A Zambian farmer has been invited to speak at a number of events on the side-line of Cop27, the United Nations climate change conference kicking off in Sharm El-Sheikh in Egypt on Sunday.
Esther Zulu is part of an entourage from a new project called “Accelerating impacts of CGIAR Climate Research for Africa (AICCRA).” Building on 50 years of innovation, CGIAR is an acronym for the Consultative Group on International Agricultural Research.
With a presence in Senegal, Ghana, Mali, Ethiopia, Kenya and Zambia, AICCRA works to scale climate-smart agriculture and climate information services that reach millions of smallholder farmers in Africa.
As part of the AICCRA delegation, Zulu will speak at events hosted by the United Nations Framework Convention on Climate Change (UNFCCC), as well as the first ever official Food and Agriculture Pavilion to be hosted in the history of such UN climate summits.
Born in Nyimba district in the eastern part of Zambia, Zulu is a member of the Nsenga tribe. She currently lives and farms on property inherited from her parents, both of whom were farmers.
She is also a community leader, serving as chairperson of the Chitetezo Farmer Federation, which represents 55 farmer cooperatives that focus on improving the cost-efficiency of its community-based supply chain of legumes, in collaboration with Community Markets for Conservation (COMACO).
Her experience is testimony of the social innovation that strengthens local farmers’ business capacity, accountability, and transparency through inclusive business models, with the private sector promoting nature conservation and sustainable agriculture.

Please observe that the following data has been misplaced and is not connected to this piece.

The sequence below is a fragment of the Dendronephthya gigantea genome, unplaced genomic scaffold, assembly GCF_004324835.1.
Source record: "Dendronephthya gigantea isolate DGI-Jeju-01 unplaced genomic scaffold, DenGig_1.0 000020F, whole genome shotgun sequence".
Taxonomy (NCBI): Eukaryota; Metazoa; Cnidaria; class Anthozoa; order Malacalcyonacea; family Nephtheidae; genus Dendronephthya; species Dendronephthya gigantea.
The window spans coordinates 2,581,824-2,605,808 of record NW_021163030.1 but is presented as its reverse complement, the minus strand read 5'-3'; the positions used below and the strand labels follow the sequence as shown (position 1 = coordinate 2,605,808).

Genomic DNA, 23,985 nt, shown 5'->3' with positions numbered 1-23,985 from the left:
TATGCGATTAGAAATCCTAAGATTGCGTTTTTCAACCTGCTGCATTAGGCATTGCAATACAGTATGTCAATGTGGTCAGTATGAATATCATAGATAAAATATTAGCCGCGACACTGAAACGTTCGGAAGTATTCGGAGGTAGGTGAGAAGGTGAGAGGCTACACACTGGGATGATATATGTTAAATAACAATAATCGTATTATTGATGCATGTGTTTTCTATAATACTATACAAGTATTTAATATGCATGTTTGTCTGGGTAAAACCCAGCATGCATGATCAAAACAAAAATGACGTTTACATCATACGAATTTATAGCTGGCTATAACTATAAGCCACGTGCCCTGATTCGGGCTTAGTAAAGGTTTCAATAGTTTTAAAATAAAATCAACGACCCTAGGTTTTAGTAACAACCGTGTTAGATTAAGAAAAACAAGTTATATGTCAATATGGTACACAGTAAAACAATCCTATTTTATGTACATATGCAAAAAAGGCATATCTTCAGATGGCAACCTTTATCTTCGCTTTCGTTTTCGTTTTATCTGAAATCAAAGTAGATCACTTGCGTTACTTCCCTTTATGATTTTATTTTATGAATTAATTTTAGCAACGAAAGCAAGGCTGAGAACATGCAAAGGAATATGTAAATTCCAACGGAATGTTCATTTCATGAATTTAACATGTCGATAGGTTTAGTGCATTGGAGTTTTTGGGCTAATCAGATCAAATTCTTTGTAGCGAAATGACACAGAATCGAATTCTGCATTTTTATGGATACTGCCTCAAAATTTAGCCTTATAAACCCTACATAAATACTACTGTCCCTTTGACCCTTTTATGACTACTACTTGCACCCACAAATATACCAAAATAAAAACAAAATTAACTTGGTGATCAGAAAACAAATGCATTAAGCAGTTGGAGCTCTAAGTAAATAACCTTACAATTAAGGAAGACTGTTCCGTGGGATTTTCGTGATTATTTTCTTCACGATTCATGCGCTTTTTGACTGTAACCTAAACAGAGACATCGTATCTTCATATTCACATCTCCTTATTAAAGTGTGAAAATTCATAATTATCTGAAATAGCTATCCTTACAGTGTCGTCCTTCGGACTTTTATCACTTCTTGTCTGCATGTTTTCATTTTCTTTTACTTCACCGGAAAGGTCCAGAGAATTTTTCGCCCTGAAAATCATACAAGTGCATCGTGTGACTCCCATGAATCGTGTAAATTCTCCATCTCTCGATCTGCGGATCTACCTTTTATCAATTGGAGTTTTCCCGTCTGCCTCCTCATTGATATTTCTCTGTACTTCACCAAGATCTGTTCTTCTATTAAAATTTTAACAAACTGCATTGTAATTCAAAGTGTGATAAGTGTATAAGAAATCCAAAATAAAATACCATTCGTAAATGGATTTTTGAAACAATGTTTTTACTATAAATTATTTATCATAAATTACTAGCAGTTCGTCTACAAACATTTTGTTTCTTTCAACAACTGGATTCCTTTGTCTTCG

Speaking to AICCRA ahead of Cop27, Zulu said, “Climate change is real and threatens Zambian crop and livestock systems, impacting agricultural businesses and undermining livelihoods. All the leaders meeting in Egypt should encourage farmers in various countries to promote climate-smart agriculture, especially restoring the trees that have been destroyed.”
AICCRA is supported by a $60-million grant from the International Development Association of the World Bank. In Zambia, specifically, AICCRA provides local internship programmes and accelerator grants for SMEs and entrepreneurs.
“AICCRA works with us here in Zambia as partners by scaling actionable climate information services,” explained Zulu.
“To address the climate challenge here in Zambia, AICCRA improves access to solar irrigation, drought tolerant seed varieties, aquaculture and helps diversify chicken, goat and legume systems.”
Cop27 ends on Friday, 18 November. Held under the theme “Together for implementation”, Cop27 is being billed as an “African Cop” as the impact of climate change on African countries will be a key theme of discussions.